Canada’s Democracy Week
Sharon MacKenzie is an educator with 30 years’ experience teaching in British Columbia. She specializes in connecting young people with seniors. Democracy is a key theme in her approach to education.
As an educator, how do you excite people about democracy?
“I encourage people to look at democracy as a verb instead of a noun. Making informed choices is one thing, but the democratic process shouldn’t end once you’ve made a mark on a ballot. It has to carry on beyond that because we have a responsibility to follow up and support the people we elect by continuing to communicate with them and informing them about issues. Part of democracy is the ability to speak directly with your representatives about issues and work as a team to resolve them.”
How do you encourage students to be part of the democratic process?
“I always want to make sure that students see this as an action piece â€“ in other words, how can they be democracy. I encourage them to look at their school and their community and realize that they can “do democracy” right there. By giving kids a chance to practise democracy at an early age and teaching them that it’s an opportunity to express their choice and have it be respected by others, we prepare them to tackle bigger issues and choices later on.”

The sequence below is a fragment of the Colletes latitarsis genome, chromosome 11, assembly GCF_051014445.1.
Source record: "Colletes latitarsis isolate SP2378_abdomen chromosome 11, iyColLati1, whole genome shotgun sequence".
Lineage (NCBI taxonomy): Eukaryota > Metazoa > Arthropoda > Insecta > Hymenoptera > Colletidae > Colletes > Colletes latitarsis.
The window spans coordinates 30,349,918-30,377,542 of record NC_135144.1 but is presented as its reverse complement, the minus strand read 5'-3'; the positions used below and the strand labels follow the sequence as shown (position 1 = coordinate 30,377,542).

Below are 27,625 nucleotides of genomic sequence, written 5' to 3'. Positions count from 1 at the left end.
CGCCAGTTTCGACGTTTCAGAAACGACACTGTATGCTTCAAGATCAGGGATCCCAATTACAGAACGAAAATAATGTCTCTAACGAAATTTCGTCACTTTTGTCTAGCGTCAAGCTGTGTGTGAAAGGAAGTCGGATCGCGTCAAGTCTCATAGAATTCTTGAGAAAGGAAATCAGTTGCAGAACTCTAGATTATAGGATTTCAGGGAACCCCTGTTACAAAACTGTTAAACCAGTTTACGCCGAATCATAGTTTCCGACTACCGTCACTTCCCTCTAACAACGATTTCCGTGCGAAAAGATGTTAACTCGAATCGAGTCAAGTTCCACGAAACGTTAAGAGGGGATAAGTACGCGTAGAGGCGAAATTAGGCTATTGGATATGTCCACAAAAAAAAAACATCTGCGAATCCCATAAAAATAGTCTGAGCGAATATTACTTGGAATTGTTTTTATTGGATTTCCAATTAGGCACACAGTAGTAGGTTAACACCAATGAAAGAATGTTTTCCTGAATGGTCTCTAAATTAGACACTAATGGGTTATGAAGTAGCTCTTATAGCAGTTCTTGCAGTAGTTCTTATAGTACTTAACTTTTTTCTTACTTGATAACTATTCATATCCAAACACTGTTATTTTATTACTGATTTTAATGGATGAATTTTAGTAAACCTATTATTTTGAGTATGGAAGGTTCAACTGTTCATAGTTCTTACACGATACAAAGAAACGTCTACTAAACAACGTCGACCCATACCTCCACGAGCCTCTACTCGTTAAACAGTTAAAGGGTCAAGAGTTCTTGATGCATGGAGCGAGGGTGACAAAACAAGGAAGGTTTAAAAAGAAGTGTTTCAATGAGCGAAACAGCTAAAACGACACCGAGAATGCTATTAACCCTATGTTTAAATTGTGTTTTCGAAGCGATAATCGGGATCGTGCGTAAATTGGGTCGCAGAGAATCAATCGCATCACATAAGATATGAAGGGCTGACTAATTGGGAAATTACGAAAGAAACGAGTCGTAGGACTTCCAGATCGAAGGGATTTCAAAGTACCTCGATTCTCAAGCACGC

Is social media making a difference?
“Social media is a huge part of the “verb” of democracy, but we shouldn’t forget that social media still needs to be followed up with real action. Democracy is about us; it’s about real individuals and individuals contributing to the whole.”
You’re involved in intergenerational work, bringing young people and seniors together. Do you see any difference in the commitment to democracy?
“One of my passions as an educator has been to connect elementary school students with seniors in their community. As we sadly lose the generation that was touched by World War II and made such sacrifices in the name of democracy, one might think that the new generation is less committed to democracy. But in working with both groups, I notice that their views and understanding about democracy are remarkably similar. When you really talk to seniors and young people, they all value the same kinds of things. They value honesty, freedom of speech, being heard and the core values of democracy.”
How important is democracy to you personally?
“Democracy is very special to me, and I feel very honoured to be able to participate in the democratic process.”